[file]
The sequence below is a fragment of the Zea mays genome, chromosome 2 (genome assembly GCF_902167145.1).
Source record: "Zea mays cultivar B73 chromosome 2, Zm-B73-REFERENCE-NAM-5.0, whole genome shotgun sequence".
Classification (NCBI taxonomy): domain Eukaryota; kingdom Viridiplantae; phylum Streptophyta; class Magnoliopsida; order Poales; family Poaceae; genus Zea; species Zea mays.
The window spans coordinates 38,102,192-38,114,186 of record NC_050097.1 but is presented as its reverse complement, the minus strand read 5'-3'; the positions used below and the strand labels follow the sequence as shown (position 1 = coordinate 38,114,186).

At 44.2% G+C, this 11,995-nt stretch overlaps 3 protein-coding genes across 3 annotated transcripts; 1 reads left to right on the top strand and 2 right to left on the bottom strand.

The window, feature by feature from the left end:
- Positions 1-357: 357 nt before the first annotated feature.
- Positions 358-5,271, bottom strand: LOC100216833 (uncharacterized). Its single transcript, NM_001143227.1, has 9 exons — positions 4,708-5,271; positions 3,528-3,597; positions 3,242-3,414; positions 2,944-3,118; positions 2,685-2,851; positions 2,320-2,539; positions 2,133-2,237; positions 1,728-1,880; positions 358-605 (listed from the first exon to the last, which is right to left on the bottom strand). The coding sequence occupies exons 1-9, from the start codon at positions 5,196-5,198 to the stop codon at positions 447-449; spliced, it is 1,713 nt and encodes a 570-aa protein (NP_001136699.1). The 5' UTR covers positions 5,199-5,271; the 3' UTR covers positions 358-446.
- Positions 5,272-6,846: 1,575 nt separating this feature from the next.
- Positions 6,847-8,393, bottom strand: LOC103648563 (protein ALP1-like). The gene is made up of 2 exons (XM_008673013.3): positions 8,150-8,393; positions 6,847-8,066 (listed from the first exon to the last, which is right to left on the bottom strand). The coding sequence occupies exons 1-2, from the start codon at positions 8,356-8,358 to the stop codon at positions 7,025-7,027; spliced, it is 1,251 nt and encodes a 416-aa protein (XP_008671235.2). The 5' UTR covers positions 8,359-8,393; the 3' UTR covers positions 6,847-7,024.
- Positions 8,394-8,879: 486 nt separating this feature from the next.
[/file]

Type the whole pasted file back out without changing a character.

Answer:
The sequence below is a fragment of the Zea mays genome, chromosome 2 (genome assembly GCF_902167145.1).
Source record: "Zea mays cultivar B73 chromosome 2, Zm-B73-REFERENCE-NAM-5.0, whole genome shotgun sequence".
Classification (NCBI taxonomy): domain Eukaryota; kingdom Viridiplantae; phylum Streptophyta; class Magnoliopsida; order Poales; family Poaceae; genus Zea; species Zea mays.
The window spans coordinates 38,102,192-38,114,186 of record NC_050097.1 but is presented as its reverse complement, the minus strand read 5'-3'; the positions used below and the strand labels follow the sequence as shown (position 1 = coordinate 38,114,186).

At 44.2% G+C, this 11,995-nt stretch overlaps 3 protein-coding genes across 3 annotated transcripts; 1 reads left to right on the top strand and 2 right to left on the bottom strand.

The window, feature by feature from the left end:
- Positions 1-357: 357 nt before the first annotated feature.
- Positions 358-5,271, bottom strand: LOC100216833 (uncharacterized). Its single transcript, NM_001143227.1, has 9 exons — positions 4,708-5,271; positions 3,528-3,597; positions 3,242-3,414; positions 2,944-3,118; positions 2,685-2,851; positions 2,320-2,539; positions 2,133-2,237; positions 1,728-1,880; positions 358-605 (listed from the first exon to the last, which is right to left on the bottom strand). The coding sequence occupies exons 1-9, from the start codon at positions 5,196-5,198 to the stop codon at positions 447-449; spliced, it is 1,713 nt and encodes a 570-aa protein (NP_001136699.1). The 5' UTR covers positions 5,199-5,271; the 3' UTR covers positions 358-446.
- Positions 5,272-6,846: 1,575 nt separating this feature from the next.
- Positions 6,847-8,393, bottom strand: LOC103648563 (protein ALP1-like). The gene is made up of 2 exons (XM_008673013.3): positions 8,150-8,393; positions 6,847-8,066 (listed from the first exon to the last, which is right to left on the bottom strand). The coding sequence occupies exons 1-2, from the start codon at positions 8,356-8,358 to the stop codon at positions 7,025-7,027; spliced, it is 1,251 nt and encodes a 416-aa protein (XP_008671235.2). The 5' UTR covers positions 8,359-8,393; the 3' UTR covers positions 6,847-7,024.
- Positions 8,394-8,879: 486 nt separating this feature from the next.